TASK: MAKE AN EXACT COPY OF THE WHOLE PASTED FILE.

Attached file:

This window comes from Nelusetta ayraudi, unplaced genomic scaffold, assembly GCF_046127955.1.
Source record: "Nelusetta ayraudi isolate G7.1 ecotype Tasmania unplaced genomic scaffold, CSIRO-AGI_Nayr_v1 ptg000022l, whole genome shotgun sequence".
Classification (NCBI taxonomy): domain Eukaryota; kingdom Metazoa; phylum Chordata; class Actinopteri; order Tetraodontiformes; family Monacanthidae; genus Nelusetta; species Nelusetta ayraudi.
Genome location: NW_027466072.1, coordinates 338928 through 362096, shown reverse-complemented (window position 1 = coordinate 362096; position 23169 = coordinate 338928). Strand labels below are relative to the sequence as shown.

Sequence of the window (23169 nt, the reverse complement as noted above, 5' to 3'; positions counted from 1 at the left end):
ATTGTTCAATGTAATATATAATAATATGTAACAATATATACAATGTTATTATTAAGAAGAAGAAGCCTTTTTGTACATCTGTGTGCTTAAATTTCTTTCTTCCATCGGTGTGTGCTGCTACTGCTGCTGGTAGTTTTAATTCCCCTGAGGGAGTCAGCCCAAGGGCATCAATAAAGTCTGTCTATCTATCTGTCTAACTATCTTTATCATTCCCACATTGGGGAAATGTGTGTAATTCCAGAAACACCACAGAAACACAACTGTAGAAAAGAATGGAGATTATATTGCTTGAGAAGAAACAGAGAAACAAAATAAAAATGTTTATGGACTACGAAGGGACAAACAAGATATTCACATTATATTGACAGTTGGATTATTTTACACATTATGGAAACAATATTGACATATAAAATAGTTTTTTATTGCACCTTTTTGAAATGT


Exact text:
This window comes from Nelusetta ayraudi, unplaced genomic scaffold, assembly GCF_046127955.1.
Source record: "Nelusetta ayraudi isolate G7.1 ecotype Tasmania unplaced genomic scaffold, CSIRO-AGI_Nayr_v1 ptg000022l, whole genome shotgun sequence".
Classification (NCBI taxonomy): domain Eukaryota; kingdom Metazoa; phylum Chordata; class Actinopteri; order Tetraodontiformes; family Monacanthidae; genus Nelusetta; species Nelusetta ayraudi.
Genome location: NW_027466072.1, coordinates 338928 through 362096, shown reverse-complemented (window position 1 = coordinate 362096; position 23169 = coordinate 338928). Strand labels below are relative to the sequence as shown.

Sequence of the window (23169 nt, the reverse complement as noted above, 5' to 3'; positions counted from 1 at the left end):
ATTGTTCAATGTAATATATAATAATATGTAACAATATATACAATGTTATTATTAAGAAGAAGAAGCCTTTTTGTACATCTGTGTGCTTAAATTTCTTTCTTCCATCGGTGTGTGCTGCTACTGCTGCTGGTAGTTTTAATTCCCCTGAGGGAGTCAGCCCAAGGGCATCAATAAAGTCTGTCTATCTATCTGTCTAACTATCTTTATCATTCCCACATTGGGGAAATGTGTGTAATTCCAGAAACACCACAGAAACACAACTGTAGAAAAGAATGGAGATTATATTGCTTGAGAAGAAACAGAGAAACAAAATAAAAATGTTTATGGACTACGAAGGGACAAACAAGATATTCACATTATATTGACAGTTGGATTATTTTACACATTATGGAAACAATATTGACATATAAAATAGTTTTTTATTGCACCTTTTTGAAATGT